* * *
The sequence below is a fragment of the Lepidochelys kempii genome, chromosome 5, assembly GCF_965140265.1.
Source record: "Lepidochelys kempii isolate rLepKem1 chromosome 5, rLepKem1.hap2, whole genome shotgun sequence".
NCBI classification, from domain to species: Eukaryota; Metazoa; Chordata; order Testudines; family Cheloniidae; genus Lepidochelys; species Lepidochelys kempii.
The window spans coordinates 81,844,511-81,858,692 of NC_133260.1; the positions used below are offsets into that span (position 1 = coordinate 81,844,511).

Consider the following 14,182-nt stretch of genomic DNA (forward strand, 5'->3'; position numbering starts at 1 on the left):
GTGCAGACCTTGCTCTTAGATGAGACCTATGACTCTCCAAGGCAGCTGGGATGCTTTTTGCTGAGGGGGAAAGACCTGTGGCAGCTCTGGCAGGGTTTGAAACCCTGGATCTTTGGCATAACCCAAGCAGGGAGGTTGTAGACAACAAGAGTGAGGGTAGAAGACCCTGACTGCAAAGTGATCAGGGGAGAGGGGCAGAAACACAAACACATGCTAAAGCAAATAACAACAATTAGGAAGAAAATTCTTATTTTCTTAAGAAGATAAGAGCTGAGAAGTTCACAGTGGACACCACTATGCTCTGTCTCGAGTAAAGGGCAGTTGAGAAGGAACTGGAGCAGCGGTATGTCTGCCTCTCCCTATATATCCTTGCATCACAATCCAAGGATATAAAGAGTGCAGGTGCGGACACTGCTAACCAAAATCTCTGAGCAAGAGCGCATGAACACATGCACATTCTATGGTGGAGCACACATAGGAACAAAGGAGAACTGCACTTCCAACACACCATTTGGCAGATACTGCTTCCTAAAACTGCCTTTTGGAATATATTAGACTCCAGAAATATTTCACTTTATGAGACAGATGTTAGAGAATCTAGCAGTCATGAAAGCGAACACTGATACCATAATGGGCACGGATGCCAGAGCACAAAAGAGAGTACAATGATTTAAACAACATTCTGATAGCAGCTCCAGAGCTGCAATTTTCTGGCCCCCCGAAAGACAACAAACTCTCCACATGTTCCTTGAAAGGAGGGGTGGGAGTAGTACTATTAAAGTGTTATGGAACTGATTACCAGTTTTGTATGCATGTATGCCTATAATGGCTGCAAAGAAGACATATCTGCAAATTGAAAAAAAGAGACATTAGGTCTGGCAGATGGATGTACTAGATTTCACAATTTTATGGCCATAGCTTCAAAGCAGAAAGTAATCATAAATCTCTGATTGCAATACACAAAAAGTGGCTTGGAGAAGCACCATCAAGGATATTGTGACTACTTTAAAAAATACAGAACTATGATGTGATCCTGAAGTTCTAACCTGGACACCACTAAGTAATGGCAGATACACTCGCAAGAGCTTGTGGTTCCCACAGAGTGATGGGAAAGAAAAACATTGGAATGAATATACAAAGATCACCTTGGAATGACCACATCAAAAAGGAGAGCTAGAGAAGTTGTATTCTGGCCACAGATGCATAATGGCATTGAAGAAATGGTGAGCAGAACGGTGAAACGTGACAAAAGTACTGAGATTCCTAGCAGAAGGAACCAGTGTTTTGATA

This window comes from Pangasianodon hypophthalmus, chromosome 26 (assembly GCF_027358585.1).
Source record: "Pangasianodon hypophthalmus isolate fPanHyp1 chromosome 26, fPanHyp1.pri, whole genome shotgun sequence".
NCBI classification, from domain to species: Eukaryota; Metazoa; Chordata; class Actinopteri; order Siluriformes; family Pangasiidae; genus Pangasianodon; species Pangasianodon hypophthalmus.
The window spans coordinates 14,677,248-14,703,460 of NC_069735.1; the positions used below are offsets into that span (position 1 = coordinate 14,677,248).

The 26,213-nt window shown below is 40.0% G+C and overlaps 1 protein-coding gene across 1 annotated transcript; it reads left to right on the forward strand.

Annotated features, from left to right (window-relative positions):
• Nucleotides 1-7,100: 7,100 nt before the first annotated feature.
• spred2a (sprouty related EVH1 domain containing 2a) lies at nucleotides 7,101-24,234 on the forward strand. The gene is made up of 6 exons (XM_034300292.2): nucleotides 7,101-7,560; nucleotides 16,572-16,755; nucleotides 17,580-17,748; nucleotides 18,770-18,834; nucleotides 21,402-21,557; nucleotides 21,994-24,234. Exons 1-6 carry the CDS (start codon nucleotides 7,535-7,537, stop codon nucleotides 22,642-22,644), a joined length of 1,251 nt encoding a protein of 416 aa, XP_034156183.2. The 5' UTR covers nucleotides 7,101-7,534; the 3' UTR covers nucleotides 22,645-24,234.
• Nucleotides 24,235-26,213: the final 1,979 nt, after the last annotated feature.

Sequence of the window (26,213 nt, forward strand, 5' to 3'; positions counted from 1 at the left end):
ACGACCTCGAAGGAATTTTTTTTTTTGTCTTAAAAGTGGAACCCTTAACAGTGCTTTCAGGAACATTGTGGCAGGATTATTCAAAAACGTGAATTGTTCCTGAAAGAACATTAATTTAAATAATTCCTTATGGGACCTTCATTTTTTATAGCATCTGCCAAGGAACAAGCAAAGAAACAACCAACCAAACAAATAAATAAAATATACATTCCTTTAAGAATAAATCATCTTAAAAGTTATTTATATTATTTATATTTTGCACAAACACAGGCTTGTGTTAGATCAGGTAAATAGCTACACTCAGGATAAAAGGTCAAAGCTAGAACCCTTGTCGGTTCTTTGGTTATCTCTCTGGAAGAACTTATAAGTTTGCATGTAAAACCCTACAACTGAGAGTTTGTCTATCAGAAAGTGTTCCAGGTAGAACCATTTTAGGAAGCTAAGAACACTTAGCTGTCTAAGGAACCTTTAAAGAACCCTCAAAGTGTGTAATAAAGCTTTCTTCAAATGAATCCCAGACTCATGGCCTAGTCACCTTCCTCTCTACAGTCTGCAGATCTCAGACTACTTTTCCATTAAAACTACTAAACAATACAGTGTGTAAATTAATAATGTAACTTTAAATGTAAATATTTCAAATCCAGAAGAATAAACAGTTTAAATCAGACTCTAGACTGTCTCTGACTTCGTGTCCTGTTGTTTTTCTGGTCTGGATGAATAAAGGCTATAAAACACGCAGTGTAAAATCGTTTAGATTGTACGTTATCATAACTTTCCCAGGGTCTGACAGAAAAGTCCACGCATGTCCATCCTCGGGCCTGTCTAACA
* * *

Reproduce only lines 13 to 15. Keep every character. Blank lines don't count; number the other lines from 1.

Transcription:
• Nucleotides 1-7,100: 7,100 nt before the first annotated feature.
• spred2a (sprouty related EVH1 domain containing 2a) lies at nucleotides 7,101-24,234 on the forward strand. The gene is made up of 6 exons (XM_034300292.2): nucleotides 7,101-7,560; nucleotides 16,572-16,755; nucleotides 17,580-17,748; nucleotides 18,770-18,834; nucleotides 21,402-21,557; nucleotides 21,994-24,234. Exons 1-6 carry the CDS (start codon nucleotides 7,535-7,537, stop codon nucleotides 22,642-22,644), a joined length of 1,251 nt encoding a protein of 416 aa, XP_034156183.2. The 5' UTR covers nucleotides 7,101-7,534; the 3' UTR covers nucleotides 22,645-24,234.
• Nucleotides 24,235-26,213: the final 1,979 nt, after the last annotated feature.